Orion Crew Survival System (OCSS) Suit
The Orion Crew Survival System (OCSS aka “ox”) Suit is the launch, entry, and survival suit worn by the crew of the Orion capsule on Artemis Missions. The suit connects to the vehicle to enable crew safety by providing them with their own personal environment of gas flow and water cooling. In an emergency, the suit and vehicle act autonomously to maintain a personal protective atmosphere around the crew. This allows them to safely continue contingency operations for up to six days in the event of a deep space emergency.
Exploration Extravehicular Mobility Unit (xEMU)
Walking on the surface of the Moon requires the astronauts to wear a specially designed space suit, the Exploration Extravehicular Mobility Unit (xEMU), to protect against the harsh lunar environment and enable exploration. The new xEMU spacesuit is designed to be worn on the Moon, or another planetary surface. It will provide enhanced mobility for walking and kneeling. The spacesuit connects to the landers for recharging between moonwalks and can be resized to fit each astronaut.
The Gateway – humanity’s first spacecraft to orbit the Moon – is a key element of NASA’s Artemis program. Along with commercial and international partners, NASA is building this new spaceship to support human and scientific exploration in deep space and prepare for missions to Mars. The first components of the Gateway include the Power and Propulsion Element (PPE) and the Habitation and Logistics Outpost. The PPE is the Gateway’s powerhouse, using its solar electric propulsion system to maintain its position around the Moon and provide power to other Gateway modules. The HALO will be the initial home-away-from-home for Artemis astronauts, doubling as a laboratory to conduct a new era of deep space science investigations.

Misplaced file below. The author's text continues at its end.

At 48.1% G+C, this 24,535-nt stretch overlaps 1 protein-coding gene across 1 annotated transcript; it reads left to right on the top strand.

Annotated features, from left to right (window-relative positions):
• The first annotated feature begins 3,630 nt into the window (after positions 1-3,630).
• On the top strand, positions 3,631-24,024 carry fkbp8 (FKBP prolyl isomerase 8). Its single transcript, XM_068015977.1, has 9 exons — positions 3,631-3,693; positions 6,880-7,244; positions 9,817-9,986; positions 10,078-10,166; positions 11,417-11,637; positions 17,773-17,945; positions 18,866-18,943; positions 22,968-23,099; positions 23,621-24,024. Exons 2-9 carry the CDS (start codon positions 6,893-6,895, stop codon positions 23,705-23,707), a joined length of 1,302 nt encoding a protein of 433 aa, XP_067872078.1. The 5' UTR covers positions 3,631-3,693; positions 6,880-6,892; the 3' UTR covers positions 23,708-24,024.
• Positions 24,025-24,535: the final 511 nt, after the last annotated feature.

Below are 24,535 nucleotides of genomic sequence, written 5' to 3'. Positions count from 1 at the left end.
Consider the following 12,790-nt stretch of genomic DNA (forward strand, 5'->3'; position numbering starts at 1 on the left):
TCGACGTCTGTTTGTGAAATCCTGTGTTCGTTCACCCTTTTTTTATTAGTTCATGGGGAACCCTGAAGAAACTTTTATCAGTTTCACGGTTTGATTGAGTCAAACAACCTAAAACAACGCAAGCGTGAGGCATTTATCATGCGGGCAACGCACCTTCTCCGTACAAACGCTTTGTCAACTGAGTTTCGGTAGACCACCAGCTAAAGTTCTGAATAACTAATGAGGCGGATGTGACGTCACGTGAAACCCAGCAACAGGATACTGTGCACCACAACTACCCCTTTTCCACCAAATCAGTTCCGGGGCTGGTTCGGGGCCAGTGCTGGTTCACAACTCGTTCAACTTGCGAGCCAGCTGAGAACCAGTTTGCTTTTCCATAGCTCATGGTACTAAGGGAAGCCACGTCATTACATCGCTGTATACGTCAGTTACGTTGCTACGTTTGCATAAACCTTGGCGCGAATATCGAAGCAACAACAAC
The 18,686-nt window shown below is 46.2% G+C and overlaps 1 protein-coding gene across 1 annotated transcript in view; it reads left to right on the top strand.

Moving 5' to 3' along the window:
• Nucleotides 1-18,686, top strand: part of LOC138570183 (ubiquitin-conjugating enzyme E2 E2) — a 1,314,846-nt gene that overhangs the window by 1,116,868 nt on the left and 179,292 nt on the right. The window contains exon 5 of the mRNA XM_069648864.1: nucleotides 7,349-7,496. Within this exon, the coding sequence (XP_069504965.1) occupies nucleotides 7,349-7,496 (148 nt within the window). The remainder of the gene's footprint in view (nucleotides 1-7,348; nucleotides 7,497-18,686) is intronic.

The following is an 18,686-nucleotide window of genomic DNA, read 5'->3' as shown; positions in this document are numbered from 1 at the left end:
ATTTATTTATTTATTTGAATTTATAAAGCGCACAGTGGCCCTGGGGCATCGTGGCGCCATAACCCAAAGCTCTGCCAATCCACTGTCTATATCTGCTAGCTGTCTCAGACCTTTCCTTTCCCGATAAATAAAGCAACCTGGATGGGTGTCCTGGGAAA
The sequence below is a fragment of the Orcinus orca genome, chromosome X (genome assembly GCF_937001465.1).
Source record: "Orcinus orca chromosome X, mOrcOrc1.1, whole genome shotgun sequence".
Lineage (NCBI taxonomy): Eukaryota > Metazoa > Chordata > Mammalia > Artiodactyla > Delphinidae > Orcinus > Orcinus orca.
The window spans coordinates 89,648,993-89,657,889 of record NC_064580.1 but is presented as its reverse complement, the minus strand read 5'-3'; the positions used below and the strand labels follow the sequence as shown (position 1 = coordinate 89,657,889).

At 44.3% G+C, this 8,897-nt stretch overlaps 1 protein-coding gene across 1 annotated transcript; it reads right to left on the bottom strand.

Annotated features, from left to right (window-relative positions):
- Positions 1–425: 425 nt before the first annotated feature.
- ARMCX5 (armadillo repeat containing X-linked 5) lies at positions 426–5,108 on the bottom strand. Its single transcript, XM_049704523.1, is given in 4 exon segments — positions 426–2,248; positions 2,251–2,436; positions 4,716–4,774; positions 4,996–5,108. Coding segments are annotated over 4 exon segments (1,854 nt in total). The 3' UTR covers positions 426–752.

Traveling at less than one mile an hour on average, the crawler transporter lives up to its name. NASA has a pair of behemoth machines that carry the load when a launch platform and stacked launch vehicle go out to the launch pad. Crawler Transporter 2 will take the mobile launcher, Space Launch System and Orion spacecraft to Launch Pad 39B for Artemis I as well as future Artemis missions when the first woman and the next man go to the Moon
Lunar Terrain Vehicle
Expanding the exploration footprints of the first woman and the next man on the Moon is an important part of the Artemis mission. NASA’s Lunar Terrain Vehicle (LTV) will allow astronauts to explore larger areas of the lunar surface than by foot alone, carry more equipment, collect more samples, and do more science. Autonomous driving, advanced energy storage, and the ability to survive the Moon’s harsh environment are all top priorities for the LTV.
Vehicle Assembly Building (VAB)
The iconic Vehicle Assembly Building, better known as the VAB, is where NASA will stack the Space Launch System rocket and Orion spacecraft for Artemis missions to the Moon and beyond. One of the largest buildings in the world by volume, the VAB was built for the Apollo missions and served as the final assembly point for all of the space shuttle missions. Seen from miles away due to its height and location, the VAB serves as the central hub of Kennedy Space Center.